Win a copy of Practical SVG this week in the HTML/CSS/JavaScript forum!
  • Post Reply Bookmark Topic Watch Topic
  • New Topic

I/O

 
Lancy Mendonca
Ranch Hand
Posts: 54
  • Mark post as helpful
  • send pies
  • Quote
  • Report post to moderator
Hi,
I am thoroughly confused between FileReader and FileInputStream. From what I understand the former is char oriented stream and the latter is byte oriented. What is the difference between the two.
I wrote a small example
FileWriter fr = new FileWriter("C:/Test/Test.txt");
BufferedWriter br = new BufferedWriter(fr);
for (int i = 0; i< 5; i++)
{
br.write('A');
}
br.close();
Assuming FileReader is char oriented it outputs a char which is 2 bytes in size. However the size of the file is 5
I replaced the FileReader by a FileInputStream and still the size is 5.
Many Thanks
 
Ajith Kallambella
Sheriff
Posts: 5782
  • Mark post as helpful
  • send pies
  • Quote
  • Report post to moderator
Lancy,
Few text editors currently support Unicode text entry. Perhaps the text editor you used to create the file C:/Test/Test.txt supports only ASCII characters, which are limited to 7 bits.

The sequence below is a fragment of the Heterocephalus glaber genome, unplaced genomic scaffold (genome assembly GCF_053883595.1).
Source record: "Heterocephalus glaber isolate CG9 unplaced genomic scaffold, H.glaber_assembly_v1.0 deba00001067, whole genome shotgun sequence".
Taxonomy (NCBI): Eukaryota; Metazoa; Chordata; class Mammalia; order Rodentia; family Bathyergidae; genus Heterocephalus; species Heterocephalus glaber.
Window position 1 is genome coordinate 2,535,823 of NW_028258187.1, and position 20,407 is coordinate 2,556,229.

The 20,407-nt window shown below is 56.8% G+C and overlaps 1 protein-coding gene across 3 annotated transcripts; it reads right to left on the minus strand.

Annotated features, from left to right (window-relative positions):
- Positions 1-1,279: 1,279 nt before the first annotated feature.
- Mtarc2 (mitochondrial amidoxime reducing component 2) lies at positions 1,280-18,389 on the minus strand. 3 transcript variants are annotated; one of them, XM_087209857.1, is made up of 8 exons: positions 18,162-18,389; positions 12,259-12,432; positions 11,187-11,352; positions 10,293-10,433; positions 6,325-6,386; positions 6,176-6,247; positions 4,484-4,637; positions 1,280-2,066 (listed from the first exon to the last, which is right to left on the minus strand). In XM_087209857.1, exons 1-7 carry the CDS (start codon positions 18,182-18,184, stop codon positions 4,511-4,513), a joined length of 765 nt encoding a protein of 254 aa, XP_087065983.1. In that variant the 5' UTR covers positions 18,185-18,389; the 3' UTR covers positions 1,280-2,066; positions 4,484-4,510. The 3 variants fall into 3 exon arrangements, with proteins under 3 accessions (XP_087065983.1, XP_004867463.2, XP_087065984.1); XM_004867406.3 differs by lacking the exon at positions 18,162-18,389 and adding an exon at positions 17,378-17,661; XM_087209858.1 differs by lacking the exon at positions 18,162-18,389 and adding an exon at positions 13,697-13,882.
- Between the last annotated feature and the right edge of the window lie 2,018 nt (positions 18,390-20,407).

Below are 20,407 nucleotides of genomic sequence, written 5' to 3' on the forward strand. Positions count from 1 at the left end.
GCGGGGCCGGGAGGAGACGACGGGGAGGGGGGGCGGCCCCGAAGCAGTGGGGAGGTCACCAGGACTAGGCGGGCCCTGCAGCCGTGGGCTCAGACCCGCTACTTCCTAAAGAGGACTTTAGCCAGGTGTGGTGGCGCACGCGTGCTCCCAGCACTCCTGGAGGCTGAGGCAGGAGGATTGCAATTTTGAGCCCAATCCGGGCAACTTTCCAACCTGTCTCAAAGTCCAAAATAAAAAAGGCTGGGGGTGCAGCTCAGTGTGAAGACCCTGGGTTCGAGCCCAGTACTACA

Remember that FileReader and FileWriter read and write 16-bit characters. However, most native file systems are based on 8-bit bytes. These streams encode the characters as they operate according to the default character-encoding scheme. You can find out the default character-encoding by using System.getProperty("file.encoding"). To specify an encoding other than the default, you should construct an OutputStreamWriter on a FileOutputStream and specify it.
Try writing to a file with a non-default encoding scheme and then see how many bytes are written.
Ajith
 
BWA HA HA HA HA HA HA! Tiny ad:
the new thread boost feature: great for the advertiser and smooth for the coderanch user
https://coderanch.com/t/674455/Thread-Boost-feature
  • Post Reply Bookmark Topic Watch Topic
  • New Topic
Boost this thread!